If additional copies of the same RREQ are later received, these packets are discarded. The reply is sent using the reverse path. For route maintenance, when a source node moves, it can re-initiate a route discovery process. If any intermediate node moves within a particular route, the neighbour of the drifted node can detect the link failure and sends a link failure notification to its upstream neighbour. This process continues until the failure notification reaches the source node. Based on the received information, the source might decide to re-initiate the route discovery phase.
HYBRID ROUTING PROTOCOLS: Often reactive or proactive feature of a particular routing protocol might not be enough; instead a mixture might yield better solution. Hence, in the recent days, several hybrid protocols are also proposed. The hybrid protocols include some of the characteristics of proactive protocols and some of the characteristics of reactive protocols.
Zone Routing Protocol (ZRP) is a hybrid protocol that reduces the control overhead of proactive routing protocols and decrease the latency caused by routing discover in reactive routing protocols. ZRP defines a zone around each node consisting of its k neighbourhood. That is in ZRP all nodes within k-hop distance from node belong to the routing zone of node. ZRP is formed by two sub protocols, a proactive routing protocol i.e. Intra-zone routing (IARP)[8], is used inside routing zones, and a reactive routing protocol i.e. Inter-zone routing protocol(IERP)[9], is used between routing zones, respectively. A route to a destination within the local zone can be established from the proactively cached routing table of the source by IARP. Therefore if the source and destination is in the same zone the packet can be delivered immediately. For routes beyond the local zone, route discovery happens reactively. The source node sends a route requests to its border nodes, containing its own address, the destination address and a unique sequence number. Border nodes are nodes which are exactly the maximum number of hops to defined local zone away from the source. The border nodes check their local zone for the destination. If the requested node is not a member of this local zone, the node adds its own address to the route request packet and forwards the packets to its border nodes. If the destination is a member of the local zone of the node it sends a route reply on the reverse path back to the source. The source node uses the path saved in the route reply packet to send data packets to the destination.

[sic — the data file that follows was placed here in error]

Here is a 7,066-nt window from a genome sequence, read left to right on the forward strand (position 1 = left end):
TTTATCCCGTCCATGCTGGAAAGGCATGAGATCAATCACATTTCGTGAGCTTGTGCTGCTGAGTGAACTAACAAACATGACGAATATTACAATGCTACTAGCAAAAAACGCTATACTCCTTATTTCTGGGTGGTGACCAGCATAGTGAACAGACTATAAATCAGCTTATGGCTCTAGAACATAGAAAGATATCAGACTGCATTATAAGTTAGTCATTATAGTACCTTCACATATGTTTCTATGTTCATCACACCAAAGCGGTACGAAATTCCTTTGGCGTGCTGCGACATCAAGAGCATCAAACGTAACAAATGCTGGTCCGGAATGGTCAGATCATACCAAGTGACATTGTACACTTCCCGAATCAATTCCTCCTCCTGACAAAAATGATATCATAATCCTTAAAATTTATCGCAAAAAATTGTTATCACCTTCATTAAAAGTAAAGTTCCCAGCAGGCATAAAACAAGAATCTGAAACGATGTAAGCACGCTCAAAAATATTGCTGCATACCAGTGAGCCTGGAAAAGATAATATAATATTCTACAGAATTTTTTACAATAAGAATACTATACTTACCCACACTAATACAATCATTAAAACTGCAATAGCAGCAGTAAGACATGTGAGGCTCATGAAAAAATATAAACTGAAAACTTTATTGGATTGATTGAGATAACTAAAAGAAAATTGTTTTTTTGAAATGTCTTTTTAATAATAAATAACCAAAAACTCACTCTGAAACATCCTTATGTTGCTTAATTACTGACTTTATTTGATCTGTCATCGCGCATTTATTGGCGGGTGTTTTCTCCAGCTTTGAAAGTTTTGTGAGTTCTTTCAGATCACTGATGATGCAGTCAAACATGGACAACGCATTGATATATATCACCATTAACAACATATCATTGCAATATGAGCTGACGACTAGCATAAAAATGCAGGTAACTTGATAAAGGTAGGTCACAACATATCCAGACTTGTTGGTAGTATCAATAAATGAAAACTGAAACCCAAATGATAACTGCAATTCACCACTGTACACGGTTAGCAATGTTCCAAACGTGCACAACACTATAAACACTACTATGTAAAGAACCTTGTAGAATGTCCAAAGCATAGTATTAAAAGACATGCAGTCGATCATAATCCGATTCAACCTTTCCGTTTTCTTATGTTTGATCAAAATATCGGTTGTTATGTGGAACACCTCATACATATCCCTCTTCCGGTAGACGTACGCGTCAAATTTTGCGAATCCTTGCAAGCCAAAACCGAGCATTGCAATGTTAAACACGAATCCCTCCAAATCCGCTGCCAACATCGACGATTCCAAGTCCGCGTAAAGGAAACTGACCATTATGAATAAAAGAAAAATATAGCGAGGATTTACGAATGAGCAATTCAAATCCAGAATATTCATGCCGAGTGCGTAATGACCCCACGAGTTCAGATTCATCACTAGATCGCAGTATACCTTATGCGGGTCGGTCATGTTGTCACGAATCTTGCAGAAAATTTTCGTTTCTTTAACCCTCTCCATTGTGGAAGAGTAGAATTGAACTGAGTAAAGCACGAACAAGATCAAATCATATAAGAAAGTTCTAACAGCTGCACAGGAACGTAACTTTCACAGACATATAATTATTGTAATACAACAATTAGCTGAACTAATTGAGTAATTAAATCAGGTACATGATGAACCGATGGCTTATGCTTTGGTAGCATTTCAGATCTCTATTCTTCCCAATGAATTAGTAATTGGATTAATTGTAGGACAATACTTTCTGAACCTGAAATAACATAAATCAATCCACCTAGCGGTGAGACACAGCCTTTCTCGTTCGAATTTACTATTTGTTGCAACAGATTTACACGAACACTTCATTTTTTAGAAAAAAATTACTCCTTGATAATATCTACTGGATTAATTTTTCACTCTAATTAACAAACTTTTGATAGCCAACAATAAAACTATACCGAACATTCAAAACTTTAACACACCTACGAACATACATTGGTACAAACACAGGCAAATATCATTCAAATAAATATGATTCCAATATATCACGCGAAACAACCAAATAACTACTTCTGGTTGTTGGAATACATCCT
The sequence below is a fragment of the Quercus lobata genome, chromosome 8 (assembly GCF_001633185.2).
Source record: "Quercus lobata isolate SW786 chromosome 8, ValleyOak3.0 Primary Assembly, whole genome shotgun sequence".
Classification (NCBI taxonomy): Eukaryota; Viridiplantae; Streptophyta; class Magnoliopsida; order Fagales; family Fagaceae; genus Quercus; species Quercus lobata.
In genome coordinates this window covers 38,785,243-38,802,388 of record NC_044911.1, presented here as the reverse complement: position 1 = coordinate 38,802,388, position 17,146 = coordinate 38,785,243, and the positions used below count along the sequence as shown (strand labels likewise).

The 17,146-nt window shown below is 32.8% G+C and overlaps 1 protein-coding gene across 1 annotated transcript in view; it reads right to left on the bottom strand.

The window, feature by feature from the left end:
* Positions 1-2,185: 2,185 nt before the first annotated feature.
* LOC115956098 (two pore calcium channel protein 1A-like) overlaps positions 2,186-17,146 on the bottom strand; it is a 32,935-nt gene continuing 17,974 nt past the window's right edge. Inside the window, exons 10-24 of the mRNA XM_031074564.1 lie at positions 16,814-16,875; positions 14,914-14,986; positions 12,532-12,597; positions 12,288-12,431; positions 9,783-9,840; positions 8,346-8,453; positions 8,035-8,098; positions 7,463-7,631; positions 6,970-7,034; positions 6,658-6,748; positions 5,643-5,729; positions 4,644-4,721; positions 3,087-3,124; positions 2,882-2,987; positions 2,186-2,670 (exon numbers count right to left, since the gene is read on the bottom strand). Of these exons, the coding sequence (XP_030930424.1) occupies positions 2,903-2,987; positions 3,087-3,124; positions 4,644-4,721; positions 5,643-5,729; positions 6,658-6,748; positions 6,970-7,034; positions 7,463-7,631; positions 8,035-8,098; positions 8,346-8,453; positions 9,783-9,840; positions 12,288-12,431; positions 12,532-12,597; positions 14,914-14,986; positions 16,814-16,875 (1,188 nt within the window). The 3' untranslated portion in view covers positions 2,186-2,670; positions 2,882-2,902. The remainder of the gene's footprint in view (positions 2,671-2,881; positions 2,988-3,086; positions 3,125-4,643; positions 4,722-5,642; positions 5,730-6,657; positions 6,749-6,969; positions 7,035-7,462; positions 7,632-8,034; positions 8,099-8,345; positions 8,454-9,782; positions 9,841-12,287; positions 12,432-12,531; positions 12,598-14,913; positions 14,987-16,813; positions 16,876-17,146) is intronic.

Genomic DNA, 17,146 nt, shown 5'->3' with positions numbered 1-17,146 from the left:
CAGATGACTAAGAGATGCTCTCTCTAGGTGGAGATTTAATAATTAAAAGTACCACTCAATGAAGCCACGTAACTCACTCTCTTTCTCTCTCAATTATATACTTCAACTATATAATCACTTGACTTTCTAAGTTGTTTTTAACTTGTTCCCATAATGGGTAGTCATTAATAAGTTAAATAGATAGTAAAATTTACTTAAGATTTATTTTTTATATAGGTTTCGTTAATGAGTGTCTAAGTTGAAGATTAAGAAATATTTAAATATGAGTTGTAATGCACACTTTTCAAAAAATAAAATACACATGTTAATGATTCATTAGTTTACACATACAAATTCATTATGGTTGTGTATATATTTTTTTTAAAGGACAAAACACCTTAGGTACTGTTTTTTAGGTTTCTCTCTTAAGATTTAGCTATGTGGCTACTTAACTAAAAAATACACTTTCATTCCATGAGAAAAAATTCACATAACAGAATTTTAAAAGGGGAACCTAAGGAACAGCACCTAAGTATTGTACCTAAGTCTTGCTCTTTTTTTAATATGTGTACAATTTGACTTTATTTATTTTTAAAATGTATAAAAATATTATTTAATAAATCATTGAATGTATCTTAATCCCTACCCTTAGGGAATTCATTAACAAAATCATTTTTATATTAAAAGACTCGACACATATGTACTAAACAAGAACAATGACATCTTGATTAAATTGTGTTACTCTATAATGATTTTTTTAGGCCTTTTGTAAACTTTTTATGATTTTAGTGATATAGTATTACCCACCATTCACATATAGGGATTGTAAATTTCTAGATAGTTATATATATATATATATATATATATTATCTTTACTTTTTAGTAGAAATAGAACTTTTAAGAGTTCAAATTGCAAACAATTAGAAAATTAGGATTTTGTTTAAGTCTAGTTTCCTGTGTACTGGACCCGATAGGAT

Simulations are carried out using Qualnet 6.1[3]
DATA TRAFFIC MODEL: A traffic generation model is a stochastic model of the traffic flows or the data sources in a communication network. We have used two different data traffic [1] VBR and CBR. CONSTANT BIT RATE: CBR is the form of a technique which is used for the purpose of measuring the rate at which the encoding of the data takes place. It is not an ON/OFF traffic.
VARIABLE BIT RATE: VBR is an ON/OFF traffic with exponential distribution. It generates traffic during ON period. Vbr files vary the amount of output data per time segment. VBR allows a higher bid rate (and therefore requires more storage space) to be allocated to the more.
MOBILITY MODEL: The mobility model defines node movement pattern in Wireless Ad-hoc network. These models can have a great effect upon the result of simulation and thus the evaluation of these protocols. There are two types of mobility models. Entity or Individual mobility model and Group mobility model. Random waypoint and Group Mobility model are used in our work.